I would like to start a new series in the MTOTW called “Pick One Thing” (… and get really good at it). In each of these articles, I will help you look at one small part of your patient care process and make it really great. Over time, you will reinvent many of the details in your practice that create the total patient experience and ultimately, you will build a stronger, more successful business.
Let’s start with the greeting of patients at the front desk when they arrive for an appointment. This brief interaction sets the tone for the whole visit and it goes a long way to shape the patient’s perception and even their behavior. It is very important, and yet most optometric practices don’t handle it all that well.
The following subheads will be used in future articles in the Pick One Thing series.
Take an objective look at how your office currently handles the check-in process. You may have multiple staff members who do this task and the exact process may change with each patient, but look at a typical cross section of what usually happens. You may want to sit in the waiting area yourself, although admittedly, staff may behave differently when they see the boss is observing them. But even with that, you can learn a lot by watching and listening. Also, just ask staff to tell you what happens and if there are any aspects that patients don’t care for. Make some notes.
Review Your Resources
The resources for an office procedure are the people, office space and equipment that are used in providing the service. In this case, it is the staff, telephones, computers, photocopier, scanner, paperwork and the desk itself. All of these factors play a role in the efficiency of the process. More about this below, but one big resource is staff. In many offices, quite often, there is no one staffing the front desk at all! That is a very negative impression and it is not OK.
Review Your Financial Investment
Sometimes you have to spend money to make your business better. The smartest investment may not always be something tangible, like a new instrument. Have faith that investing in your process will also produce a good financial return. An improved patient experience will result in additional sales, more referrals and increased loyalty in the future.
Consider these possible ways to invest in your first impression at the front desk:
Hire an additional employee if it seems that your current staff at the front desk is either absent or too busy to take care of people arriving for an appointment.
Add more phones and workstations so your larger staff can take care of all tasks quickly.
Make the front desk larger to accommodate more people. If this is not possible, consider building a call center in a back office so the front desk staff does not need to answer the phone.
Review Your Process
Much of what happens at check-in was created by you, the practice owner. That may have been years ago and many things may have changed. Many new procedures may have been added without ever taking any away. Now is the time to look at everything you do from the patient’s point of view. With the goal in mind of making the check-in process easier and more pleasant, see if you can change the requirements and weed out what you can.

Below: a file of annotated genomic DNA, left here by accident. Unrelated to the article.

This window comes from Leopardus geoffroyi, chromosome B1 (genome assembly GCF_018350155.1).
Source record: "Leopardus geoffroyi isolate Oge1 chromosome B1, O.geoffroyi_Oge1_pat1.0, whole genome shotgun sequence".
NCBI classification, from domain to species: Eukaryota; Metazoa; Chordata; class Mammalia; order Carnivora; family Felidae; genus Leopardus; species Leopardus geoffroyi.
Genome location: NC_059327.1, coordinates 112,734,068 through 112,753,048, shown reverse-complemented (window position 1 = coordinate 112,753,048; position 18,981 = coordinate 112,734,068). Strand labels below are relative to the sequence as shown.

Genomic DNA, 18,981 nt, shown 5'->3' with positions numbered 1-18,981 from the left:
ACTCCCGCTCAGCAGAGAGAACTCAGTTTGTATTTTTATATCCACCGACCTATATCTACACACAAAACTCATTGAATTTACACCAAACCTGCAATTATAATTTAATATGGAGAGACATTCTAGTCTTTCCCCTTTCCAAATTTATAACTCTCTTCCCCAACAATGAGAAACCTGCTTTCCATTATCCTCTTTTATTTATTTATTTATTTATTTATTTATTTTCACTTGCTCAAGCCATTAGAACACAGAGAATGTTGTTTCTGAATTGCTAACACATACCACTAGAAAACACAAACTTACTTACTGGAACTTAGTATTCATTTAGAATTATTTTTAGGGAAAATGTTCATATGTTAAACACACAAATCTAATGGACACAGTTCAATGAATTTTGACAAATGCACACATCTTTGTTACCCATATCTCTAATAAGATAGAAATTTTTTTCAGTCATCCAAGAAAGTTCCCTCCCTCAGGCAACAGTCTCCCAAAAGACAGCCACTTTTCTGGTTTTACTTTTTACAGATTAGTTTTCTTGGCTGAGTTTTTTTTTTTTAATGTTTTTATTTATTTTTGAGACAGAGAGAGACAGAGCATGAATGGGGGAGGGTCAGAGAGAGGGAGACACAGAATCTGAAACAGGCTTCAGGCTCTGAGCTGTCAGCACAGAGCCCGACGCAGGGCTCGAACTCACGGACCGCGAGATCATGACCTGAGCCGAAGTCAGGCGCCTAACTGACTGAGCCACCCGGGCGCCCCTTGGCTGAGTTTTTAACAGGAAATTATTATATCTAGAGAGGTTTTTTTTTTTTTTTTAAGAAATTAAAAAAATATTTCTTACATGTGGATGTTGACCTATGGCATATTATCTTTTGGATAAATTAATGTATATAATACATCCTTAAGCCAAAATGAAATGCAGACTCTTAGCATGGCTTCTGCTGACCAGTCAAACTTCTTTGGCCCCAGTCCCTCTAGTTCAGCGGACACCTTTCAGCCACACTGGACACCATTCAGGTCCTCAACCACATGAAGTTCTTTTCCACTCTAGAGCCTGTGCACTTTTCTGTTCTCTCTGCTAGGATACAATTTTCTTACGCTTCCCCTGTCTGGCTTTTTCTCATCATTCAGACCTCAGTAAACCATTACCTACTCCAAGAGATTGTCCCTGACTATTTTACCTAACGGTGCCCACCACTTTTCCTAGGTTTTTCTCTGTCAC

Internal paperwork and file preparation. Could staff do this a couple days before the appointment (during a slow time) so everything is ready when the patient walks in?
History forms. Do you need all those questions on every patient? Don’t make every person complete all that if you don’t really need it. Remember that you only need extensive review of systems, past, social and family histories if you are billing 99 codes. 92 codes can be used in many cases and do not have the onerous history requirement. Additionally, many exams are billed to vision plans and not medical and they also do not require extremely long histories. By all means, get the history you need to do a good job clinically, but don’t require more than that.
You and a clinical tech can verbally ask what you need to know. Avoid asking for the same thing multiple times in different ways.
Be sure your staff requests that patients go to your website before their visit to download and complete forms.
Many offices offer a screening test of some sort for an additional fee. I think a yes/no form can work fine for this, but keep it short and have the receptionist provide a brief verbal explanation when it is presented.
Staff members should smile at every person who walks up to the desk. Oddly, this simple task can be the most difficult thing to implement. Ideally, you would have hired a person for this job who smiles easily and has that kind of personality in the first place. In any case, a smile sends a huge positive message and front desk staff should understand the importance and master the technique. Talk to them about it.
Multitask. Even if the receptionist is busy or on the phone, he or she must make eye contact with the arriving patient and gesture “I’ll be right with you”. We do not want the patient to feel like he is a bother or less important.
Greet warmly. Discuss what the staff person should say. Maybe, “Good morning and welcome to Main Street Eye Center”. Always use the patient’s name if you know it! Hearing one’s own name is like magic for relationship-building!
Let the patient know honestly about the expected wait time.
Offer any refreshments that are available, like coffee, tea or water.
Review the wording staff should use to explain any paperwork and forms that are required.
Put all these elements together and you have an action plan for improving your front desk greeting and check-in process. Be sure to monitor the procedures to be sure the staff does not revert back to old habits.